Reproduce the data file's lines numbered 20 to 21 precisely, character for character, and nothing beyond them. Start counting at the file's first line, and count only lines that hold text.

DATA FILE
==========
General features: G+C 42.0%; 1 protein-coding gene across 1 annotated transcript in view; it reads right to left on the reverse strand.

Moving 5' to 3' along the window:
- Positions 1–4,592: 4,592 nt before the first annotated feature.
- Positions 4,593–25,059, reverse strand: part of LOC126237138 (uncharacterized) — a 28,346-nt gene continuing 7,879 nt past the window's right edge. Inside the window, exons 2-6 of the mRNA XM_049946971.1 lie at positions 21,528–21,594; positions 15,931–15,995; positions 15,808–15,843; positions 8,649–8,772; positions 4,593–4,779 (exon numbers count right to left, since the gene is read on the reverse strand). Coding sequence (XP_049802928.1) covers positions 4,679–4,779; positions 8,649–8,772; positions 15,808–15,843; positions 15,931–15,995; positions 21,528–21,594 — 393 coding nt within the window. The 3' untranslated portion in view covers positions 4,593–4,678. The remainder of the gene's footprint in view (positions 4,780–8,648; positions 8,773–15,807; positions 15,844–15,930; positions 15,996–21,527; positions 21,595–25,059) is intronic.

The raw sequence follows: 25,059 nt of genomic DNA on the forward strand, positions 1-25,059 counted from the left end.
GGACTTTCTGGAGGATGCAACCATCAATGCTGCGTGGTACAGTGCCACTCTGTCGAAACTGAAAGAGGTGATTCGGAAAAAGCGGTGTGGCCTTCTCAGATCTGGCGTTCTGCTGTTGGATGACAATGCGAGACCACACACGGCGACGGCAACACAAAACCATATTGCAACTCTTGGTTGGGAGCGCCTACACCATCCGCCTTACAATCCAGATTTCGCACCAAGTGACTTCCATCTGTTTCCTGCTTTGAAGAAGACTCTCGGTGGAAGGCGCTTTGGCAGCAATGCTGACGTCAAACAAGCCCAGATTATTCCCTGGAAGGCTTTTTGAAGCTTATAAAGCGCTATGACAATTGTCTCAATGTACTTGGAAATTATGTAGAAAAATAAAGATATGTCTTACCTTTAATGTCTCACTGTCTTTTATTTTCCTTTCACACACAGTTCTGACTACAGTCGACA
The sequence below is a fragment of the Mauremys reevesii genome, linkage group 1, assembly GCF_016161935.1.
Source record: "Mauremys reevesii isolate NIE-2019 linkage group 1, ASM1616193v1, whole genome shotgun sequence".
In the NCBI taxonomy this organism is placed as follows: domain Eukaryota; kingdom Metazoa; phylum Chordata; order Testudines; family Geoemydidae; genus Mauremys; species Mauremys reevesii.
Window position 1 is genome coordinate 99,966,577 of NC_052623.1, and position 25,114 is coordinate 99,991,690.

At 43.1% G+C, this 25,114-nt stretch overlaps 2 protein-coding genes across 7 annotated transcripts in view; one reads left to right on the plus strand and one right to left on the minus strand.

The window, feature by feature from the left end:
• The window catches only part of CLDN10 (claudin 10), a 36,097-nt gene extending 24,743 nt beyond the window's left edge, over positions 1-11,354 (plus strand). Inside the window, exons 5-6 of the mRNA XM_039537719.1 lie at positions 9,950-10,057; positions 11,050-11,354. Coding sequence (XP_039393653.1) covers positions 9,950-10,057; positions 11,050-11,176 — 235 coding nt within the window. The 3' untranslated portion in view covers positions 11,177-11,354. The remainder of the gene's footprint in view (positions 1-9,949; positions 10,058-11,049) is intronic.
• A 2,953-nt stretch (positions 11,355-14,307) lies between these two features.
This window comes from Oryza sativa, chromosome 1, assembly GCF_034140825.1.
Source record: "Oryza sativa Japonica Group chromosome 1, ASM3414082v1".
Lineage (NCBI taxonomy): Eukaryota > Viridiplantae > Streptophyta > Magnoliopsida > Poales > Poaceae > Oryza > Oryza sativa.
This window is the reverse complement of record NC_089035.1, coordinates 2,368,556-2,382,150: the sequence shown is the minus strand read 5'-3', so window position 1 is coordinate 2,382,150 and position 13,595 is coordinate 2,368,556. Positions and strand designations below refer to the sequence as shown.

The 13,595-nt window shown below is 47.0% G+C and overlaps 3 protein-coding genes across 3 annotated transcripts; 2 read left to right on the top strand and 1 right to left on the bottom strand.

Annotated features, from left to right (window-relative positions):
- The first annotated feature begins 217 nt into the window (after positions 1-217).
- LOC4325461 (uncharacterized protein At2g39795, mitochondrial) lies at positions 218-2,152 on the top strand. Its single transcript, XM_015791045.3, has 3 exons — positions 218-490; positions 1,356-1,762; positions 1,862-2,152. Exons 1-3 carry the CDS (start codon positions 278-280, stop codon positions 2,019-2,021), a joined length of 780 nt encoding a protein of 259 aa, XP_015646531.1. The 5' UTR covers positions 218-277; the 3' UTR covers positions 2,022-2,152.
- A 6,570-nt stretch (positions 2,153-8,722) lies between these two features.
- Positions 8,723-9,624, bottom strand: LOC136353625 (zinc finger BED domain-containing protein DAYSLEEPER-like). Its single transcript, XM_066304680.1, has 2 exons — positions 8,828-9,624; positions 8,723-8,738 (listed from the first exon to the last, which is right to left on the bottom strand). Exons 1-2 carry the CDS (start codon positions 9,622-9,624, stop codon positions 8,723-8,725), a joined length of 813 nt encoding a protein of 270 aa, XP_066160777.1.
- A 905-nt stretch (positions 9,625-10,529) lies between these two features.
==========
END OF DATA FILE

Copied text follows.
Annotated features, from left to right (window-relative positions):
- The first annotated feature begins 217 nt into the window (after positions 1-217).